Introduction: Hoop Glider/Airplane STEAM Activity
This is part of a series of Instructables detailing free science kits and activities developed by the spectrUM Discovery Area in Missoula, MT. The kits and activities are for use at home, in the classroom, or in a distance learning setting with teachers.
For more on how our museum shares these activities with students and teachers, see this video on YouTube.
This hoop glider is a great way to explore the four forces of flight and make a paper airplane that is different than most that you may have seen. It uses some very inexpensive and readily available materials around the house. There are endless ways to modify this plane to get different results, so experiment with what works best!
This Instructable is entered into the Remix Contest. We got the original inspiration from this most excellent Instructable: https://www.instructables.com/Hoop-Glider/ Many thanks to The Children's Museum of Houston for the great details, videos and instructions! We've used this activity at many public outreach events and have developed it into a take-home science kit that we've distributed to families around the state of Montana.
- Paper of any kind - pick your favorite color, or mix and match!
- A straw - paper is best but plastic works okay, too. If you have a bendy straw you might cut it at the bend and use the longest section.
- Tape, glue or glue dots.
- Pencil (optional)
- Scissors (optional)
- Paper clips (optional)
Step 1: Make Two Paper Strips
To make your hoop glider, you will need two hoops. Their dimensions aren't too important, but it is important for them to be two different sizes - one larger than the other. Using a standard sheet of paper (letter, A4 or construction) cut the longest side first. This will help to ensure that you get the biggest hoop. Measure about 1" to 2" (25mm-50mm) from the edge, mark with a ruler and cut. This is about the length of your thumb from tip to bend - if you have smaller thumbs, maybe add a little bit. You don't have to mark your line, it's not critical that the edge is perfect so don't worry if you don't have a ruler or mess it up!
Then, measure a strip about the same width along the shortest edge of the paper, and cut that off. This will produce two strips that are pretty different in length. If you're cutting out of another piece of paper like newspaper, just make sure one strip is about 11"-15" long, and the other is about 7"-10". If in doubt, try it out! You can always cut new ones or make a strip shorter if needed.
Step 2: Turn Your Strips Into Hoops
Now it's time to make the hoop part of the hoop glider. Take each strip, turn it into a ring by joining the ends together, and tape or glue in place. Do this for both of the strips of paper that you cut in the previous step. You'll end up with one big loop and one smaller loop.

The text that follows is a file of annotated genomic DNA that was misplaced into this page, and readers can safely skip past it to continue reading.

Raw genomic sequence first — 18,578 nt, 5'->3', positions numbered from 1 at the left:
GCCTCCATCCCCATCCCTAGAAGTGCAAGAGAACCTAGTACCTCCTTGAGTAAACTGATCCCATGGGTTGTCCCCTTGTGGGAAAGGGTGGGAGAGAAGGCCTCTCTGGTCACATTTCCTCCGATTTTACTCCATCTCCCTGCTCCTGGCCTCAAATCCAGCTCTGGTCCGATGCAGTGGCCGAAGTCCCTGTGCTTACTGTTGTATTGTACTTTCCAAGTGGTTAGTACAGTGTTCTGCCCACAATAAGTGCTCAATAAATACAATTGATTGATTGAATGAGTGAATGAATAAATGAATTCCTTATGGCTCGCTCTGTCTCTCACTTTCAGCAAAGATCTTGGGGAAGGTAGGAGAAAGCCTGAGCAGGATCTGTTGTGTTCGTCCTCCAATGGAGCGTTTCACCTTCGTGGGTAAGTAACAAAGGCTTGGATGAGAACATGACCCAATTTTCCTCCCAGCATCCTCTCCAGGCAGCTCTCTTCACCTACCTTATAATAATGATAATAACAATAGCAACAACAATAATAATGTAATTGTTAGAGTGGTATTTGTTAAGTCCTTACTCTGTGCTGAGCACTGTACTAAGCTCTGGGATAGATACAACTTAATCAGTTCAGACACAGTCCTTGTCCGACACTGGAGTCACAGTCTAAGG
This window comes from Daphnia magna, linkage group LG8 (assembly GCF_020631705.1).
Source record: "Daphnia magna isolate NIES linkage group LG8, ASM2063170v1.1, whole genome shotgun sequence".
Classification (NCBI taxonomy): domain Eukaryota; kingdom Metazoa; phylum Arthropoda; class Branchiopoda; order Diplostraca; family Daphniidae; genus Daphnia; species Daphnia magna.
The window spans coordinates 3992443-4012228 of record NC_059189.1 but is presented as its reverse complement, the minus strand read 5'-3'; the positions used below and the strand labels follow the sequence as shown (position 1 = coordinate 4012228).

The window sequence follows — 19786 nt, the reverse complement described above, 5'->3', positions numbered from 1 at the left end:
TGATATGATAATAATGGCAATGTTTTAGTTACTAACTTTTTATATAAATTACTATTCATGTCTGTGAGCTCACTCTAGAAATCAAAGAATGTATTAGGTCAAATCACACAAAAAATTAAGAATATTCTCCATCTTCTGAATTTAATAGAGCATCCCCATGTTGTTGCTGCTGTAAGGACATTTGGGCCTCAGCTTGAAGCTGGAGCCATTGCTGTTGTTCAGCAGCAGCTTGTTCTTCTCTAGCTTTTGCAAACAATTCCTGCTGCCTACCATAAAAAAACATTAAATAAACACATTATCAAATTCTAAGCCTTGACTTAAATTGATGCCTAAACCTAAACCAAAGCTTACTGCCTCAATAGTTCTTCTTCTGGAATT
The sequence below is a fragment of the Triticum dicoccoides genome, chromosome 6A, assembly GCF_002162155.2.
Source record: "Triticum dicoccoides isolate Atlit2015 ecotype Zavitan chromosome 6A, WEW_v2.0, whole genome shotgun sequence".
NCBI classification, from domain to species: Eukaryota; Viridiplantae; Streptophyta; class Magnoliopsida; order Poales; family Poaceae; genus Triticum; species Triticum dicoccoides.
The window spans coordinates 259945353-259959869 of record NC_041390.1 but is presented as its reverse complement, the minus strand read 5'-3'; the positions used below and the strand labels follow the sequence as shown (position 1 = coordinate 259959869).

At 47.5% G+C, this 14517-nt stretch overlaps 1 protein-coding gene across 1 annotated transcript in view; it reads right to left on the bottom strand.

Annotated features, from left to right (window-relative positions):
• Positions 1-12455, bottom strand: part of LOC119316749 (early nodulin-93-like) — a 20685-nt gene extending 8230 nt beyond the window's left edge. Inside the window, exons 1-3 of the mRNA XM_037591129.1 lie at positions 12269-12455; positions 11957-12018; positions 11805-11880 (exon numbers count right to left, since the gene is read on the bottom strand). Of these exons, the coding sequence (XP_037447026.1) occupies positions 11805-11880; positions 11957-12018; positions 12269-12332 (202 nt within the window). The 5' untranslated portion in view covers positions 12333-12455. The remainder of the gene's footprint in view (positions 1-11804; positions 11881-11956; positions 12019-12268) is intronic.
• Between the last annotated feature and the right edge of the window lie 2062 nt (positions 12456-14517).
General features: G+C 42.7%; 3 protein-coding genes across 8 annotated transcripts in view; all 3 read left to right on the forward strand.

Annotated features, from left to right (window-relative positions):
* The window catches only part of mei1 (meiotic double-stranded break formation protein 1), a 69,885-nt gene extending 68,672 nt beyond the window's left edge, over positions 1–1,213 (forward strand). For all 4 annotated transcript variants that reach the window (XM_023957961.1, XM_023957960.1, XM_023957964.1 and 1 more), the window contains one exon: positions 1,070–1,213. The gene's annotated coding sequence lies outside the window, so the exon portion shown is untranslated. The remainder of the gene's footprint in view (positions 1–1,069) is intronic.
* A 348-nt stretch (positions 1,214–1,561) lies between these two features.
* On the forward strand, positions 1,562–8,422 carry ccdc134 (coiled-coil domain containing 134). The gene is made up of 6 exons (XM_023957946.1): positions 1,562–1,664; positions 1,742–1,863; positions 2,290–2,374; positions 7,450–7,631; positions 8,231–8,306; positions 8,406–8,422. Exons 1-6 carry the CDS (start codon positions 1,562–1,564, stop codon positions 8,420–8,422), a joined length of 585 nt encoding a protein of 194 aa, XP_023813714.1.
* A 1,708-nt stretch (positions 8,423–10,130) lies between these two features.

If you're using glue dots, peel the clear piece off first and stick the glue dot onto one end of the paper. Then, peel off the white piece and stick the other end of the paper to the exposed glue dot - that's it!
Step 3: Attach Your Hoops to the Straw
Take the two hoops and attach them to the straw with tape or glue/glue dot. It's easiest to attach a glue dot or tape to the straw first, then stick the hoop on, but do what works best for you and don't worry about this part. One hoop goes at one end of the straw, the other hoop on the opposite end. Line them up so they're attached to the straw in the same manner (see the image above). It's fine if the straw is either on the inside of the hoops or outside - inside tends to hold up a bit better over many launches, but if you put it on the outside don't sweat it!
Now your hoop glider is ready to launch - throw it with the smaller hoop facing forward (in the direction of flight). How far does it go?!
Step 4: What's Going on Here? This Doesn't Look Like It Could Fly...
It may look weird, but you will discover it flies pretty well. The two sizes of hoops help to keep the straw balanced as it flies. When you throw the plane, you are giving it thrust. The big hoop creates drag, or air resistance, which helps keep the straw level. The smaller hoop at the front keeps your hoop plane stable and flying on a straight path. When you throw it there is just enough lift to keep the plane gliding along and slow its fall to the ground as gravity pulls it towards the Earth. Thrust, drag, lift, and gravity are the four forces of flight, as illustrated in the image with the airplane above. All flying things balance these forces in different ways to be able to fly through the air.
Experiment with making bigger or smaller loops with other pieces of paper. Try different designs to see how they fly differently. Here are some ideas:
- What happens when you throw it with the smaller loop in the back?
- What about with the straw on top instead of closest to the ground?
- What happens if you add an extra loop in the middle?
- What about taping another straw to the one you have to make it twice as long?
- Make another just like your first and attach them together - what happens?
- Add some weight to the front of your glider with a paper clip (or something else similar). What happens?
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